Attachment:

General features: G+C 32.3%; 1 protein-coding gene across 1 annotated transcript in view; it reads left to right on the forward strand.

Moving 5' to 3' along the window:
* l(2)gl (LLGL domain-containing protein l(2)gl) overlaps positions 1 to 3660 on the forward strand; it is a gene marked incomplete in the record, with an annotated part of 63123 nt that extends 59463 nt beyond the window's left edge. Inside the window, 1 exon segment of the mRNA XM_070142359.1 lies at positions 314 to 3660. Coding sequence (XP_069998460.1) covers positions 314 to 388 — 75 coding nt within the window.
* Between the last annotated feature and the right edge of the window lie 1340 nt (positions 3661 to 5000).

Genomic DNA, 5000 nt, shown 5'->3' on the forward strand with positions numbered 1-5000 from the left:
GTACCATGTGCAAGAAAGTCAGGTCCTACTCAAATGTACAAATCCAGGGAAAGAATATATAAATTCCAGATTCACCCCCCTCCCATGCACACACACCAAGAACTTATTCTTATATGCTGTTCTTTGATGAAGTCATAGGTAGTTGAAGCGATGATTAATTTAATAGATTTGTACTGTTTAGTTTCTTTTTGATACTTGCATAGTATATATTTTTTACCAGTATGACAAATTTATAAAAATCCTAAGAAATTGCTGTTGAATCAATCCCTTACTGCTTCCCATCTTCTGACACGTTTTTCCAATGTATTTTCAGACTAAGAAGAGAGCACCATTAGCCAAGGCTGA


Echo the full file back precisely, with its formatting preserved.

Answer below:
General features: G+C 32.3%; 1 protein-coding gene across 1 annotated transcript in view; it reads left to right on the forward strand.

Moving 5' to 3' along the window:
* l(2)gl (LLGL domain-containing protein l(2)gl) overlaps positions 1 to 3660 on the forward strand; it is a gene marked incomplete in the record, with an annotated part of 63123 nt that extends 59463 nt beyond the window's left edge. Inside the window, 1 exon segment of the mRNA XM_070142359.1 lies at positions 314 to 3660. Coding sequence (XP_069998460.1) covers positions 314 to 388 — 75 coding nt within the window.
* Between the last annotated feature and the right edge of the window lie 1340 nt (positions 3661 to 5000).

Genomic DNA, 5000 nt, shown 5'->3' on the forward strand with positions numbered 1-5000 from the left:
GTACCATGTGCAAGAAAGTCAGGTCCTACTCAAATGTACAAATCCAGGGAAAGAATATATAAATTCCAGATTCACCCCCCTCCCATGCACACACACCAAGAACTTATTCTTATATGCTGTTCTTTGATGAAGTCATAGGTAGTTGAAGCGATGATTAATTTAATAGATTTGTACTGTTTAGTTTCTTTTTGATACTTGCATAGTATATATTTTTTACCAGTATGACAAATTTATAAAAATCCTAAGAAATTGCTGTTGAATCAATCCCTTACTGCTTCCCATCTTCTGACACGTTTTTCCAATGTATTTTCAGACTAAGAAGAGAGCACCATTAGCCAAGGCTGA